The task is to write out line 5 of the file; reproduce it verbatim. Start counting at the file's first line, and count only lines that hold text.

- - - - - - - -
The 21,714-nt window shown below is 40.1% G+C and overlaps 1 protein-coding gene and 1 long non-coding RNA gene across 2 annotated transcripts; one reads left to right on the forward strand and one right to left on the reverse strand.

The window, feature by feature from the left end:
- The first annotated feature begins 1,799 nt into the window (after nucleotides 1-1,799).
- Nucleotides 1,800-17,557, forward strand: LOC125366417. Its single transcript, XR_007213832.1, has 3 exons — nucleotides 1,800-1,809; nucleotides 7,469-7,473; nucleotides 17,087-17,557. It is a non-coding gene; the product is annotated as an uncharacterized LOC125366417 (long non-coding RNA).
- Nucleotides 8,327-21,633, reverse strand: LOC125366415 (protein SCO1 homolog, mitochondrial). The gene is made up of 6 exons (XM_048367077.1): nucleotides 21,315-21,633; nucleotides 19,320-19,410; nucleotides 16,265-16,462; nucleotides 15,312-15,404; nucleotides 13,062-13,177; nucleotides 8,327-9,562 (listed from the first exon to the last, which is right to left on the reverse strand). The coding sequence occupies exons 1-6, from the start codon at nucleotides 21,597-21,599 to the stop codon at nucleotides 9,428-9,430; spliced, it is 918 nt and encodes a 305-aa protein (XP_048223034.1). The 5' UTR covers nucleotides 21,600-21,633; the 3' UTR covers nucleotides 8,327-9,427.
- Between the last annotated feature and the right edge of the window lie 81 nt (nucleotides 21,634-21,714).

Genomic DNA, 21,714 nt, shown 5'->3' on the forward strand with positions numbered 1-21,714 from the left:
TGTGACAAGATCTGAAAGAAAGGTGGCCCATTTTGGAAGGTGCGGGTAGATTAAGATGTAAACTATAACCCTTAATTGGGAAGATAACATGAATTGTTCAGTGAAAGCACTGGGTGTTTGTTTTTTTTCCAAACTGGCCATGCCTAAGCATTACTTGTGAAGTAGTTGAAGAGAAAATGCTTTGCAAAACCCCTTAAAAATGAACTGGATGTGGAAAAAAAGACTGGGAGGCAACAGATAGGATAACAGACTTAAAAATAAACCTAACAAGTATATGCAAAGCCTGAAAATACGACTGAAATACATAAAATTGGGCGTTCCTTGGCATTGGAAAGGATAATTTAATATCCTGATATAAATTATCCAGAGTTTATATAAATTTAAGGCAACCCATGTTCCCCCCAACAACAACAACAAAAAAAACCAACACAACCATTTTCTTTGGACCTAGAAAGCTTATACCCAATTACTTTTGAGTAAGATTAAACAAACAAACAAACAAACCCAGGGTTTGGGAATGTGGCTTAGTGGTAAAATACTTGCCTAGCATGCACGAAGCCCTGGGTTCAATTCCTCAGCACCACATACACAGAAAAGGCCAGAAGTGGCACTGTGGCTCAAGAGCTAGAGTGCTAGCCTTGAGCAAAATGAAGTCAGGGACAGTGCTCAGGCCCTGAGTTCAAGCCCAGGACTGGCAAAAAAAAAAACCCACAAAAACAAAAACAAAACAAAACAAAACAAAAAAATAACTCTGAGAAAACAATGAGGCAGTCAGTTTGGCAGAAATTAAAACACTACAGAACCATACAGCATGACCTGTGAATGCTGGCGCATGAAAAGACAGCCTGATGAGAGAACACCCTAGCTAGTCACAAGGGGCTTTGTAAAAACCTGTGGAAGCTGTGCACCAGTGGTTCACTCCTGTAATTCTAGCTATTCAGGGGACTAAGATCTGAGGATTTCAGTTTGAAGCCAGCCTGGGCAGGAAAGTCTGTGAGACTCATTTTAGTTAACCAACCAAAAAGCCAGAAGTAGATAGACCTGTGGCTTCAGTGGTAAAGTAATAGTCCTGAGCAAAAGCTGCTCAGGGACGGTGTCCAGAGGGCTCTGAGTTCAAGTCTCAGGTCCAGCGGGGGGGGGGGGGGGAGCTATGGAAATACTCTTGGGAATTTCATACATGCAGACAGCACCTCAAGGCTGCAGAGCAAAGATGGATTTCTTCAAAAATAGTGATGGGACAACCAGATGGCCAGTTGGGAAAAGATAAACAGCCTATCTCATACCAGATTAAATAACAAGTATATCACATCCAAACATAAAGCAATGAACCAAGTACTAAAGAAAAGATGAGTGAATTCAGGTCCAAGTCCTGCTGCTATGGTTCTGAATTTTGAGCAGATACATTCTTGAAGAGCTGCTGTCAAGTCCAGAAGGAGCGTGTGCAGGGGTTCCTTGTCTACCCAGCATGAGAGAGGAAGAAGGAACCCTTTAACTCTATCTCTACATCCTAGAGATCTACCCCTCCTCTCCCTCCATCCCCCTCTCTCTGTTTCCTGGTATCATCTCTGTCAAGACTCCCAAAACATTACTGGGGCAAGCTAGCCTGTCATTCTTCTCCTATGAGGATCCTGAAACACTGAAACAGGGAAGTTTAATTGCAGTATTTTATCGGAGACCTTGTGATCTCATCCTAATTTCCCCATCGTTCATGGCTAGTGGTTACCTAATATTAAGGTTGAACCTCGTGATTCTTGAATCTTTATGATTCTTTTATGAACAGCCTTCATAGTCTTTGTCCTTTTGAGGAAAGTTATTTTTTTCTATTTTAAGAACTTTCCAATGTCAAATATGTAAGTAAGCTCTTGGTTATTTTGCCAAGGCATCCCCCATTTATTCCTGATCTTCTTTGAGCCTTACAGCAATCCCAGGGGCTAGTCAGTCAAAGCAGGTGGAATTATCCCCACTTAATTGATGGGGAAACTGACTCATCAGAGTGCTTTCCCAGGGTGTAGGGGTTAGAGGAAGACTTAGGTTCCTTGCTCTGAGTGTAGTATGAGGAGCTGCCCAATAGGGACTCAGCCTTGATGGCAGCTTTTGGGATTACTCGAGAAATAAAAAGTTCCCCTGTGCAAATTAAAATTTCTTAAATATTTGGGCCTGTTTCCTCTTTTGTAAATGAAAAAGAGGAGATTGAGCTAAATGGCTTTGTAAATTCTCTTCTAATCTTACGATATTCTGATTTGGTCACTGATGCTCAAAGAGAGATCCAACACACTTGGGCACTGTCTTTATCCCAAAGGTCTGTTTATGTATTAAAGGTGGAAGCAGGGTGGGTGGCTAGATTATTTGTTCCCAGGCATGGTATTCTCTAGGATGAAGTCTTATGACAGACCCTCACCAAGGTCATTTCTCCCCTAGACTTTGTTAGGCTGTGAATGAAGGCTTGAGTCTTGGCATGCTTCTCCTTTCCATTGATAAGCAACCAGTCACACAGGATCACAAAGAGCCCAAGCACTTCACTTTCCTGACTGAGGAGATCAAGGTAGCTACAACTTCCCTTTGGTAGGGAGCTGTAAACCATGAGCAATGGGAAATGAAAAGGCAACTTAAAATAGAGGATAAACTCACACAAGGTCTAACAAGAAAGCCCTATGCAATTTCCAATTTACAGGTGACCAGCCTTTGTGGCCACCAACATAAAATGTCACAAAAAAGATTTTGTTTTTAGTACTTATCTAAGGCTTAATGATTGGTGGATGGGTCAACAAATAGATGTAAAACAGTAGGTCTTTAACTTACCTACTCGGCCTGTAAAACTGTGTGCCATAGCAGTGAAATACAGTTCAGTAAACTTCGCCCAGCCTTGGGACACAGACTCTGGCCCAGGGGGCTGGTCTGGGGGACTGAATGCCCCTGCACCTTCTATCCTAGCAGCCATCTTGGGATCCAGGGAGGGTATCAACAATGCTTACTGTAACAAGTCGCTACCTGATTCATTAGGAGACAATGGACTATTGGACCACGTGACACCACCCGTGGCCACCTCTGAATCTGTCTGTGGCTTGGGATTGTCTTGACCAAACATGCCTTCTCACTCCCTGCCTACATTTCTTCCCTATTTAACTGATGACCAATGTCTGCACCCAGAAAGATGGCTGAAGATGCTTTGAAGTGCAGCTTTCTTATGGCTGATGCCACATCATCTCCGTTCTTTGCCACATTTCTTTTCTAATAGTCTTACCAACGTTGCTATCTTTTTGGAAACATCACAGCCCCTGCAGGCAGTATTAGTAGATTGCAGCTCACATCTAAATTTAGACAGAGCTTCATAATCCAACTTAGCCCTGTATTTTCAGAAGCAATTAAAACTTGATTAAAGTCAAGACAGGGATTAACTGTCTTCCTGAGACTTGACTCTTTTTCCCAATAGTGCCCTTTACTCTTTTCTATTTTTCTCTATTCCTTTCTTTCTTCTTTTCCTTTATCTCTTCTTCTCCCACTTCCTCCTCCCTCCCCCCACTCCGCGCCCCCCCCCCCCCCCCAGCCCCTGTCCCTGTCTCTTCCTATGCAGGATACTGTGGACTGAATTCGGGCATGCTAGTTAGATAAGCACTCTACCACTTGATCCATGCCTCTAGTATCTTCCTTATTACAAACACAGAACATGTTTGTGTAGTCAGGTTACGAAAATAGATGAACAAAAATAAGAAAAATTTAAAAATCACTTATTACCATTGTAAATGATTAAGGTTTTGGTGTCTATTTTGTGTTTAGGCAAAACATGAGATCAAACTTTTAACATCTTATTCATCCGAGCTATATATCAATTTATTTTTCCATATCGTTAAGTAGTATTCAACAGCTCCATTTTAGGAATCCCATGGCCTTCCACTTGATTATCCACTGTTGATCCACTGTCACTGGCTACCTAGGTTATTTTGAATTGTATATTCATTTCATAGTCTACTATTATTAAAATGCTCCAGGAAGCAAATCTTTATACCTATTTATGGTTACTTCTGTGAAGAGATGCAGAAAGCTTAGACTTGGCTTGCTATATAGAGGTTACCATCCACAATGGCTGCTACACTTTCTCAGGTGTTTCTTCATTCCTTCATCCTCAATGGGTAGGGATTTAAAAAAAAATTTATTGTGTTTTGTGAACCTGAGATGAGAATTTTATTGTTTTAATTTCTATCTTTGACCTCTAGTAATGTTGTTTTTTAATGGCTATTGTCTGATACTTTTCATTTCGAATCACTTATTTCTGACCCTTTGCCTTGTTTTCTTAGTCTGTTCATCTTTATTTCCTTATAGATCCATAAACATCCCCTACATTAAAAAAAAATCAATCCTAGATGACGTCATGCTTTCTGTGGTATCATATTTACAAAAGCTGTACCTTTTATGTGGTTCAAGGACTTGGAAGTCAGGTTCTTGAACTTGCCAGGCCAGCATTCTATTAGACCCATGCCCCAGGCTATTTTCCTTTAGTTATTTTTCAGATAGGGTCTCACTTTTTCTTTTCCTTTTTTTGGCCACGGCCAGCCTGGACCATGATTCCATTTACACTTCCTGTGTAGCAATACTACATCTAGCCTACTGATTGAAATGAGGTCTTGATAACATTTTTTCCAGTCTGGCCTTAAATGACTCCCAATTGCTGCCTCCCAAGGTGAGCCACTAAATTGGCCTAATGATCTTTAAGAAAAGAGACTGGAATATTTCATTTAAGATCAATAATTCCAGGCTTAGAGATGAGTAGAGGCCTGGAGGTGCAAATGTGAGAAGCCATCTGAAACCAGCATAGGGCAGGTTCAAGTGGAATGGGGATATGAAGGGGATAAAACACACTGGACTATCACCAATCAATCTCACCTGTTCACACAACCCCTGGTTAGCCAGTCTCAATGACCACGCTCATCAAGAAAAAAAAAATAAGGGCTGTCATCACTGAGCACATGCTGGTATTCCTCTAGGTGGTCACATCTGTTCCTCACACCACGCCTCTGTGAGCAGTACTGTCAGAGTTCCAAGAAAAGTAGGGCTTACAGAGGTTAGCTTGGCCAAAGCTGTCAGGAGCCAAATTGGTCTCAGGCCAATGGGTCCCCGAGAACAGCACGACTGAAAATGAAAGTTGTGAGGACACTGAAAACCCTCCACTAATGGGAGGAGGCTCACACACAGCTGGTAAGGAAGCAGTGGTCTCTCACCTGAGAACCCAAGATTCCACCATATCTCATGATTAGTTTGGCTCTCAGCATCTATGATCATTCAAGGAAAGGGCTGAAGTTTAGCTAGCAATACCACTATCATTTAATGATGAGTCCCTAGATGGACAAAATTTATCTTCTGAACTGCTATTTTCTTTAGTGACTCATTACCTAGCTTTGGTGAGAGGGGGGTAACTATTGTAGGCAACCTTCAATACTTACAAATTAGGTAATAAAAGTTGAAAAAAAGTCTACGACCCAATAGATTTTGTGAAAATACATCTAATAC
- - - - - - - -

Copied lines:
- Nucleotides 8,327-21,633, reverse strand: LOC125366415 (protein SCO1 homolog, mitochondrial). The gene is made up of 6 exons (XM_048367077.1): nucleotides 21,315-21,633; nucleotides 19,320-19,410; nucleotides 16,265-16,462; nucleotides 15,312-15,404; nucleotides 13,062-13,177; nucleotides 8,327-9,562 (listed from the first exon to the last, which is right to left on the reverse strand). The coding sequence occupies exons 1-6, from the start codon at nucleotides 21,597-21,599 to the stop codon at nucleotides 9,428-9,430; spliced, it is 918 nt and encodes a 305-aa protein (XP_048223034.1). The 5' UTR covers nucleotides 21,600-21,633; the 3' UTR covers nucleotides 8,327-9,427.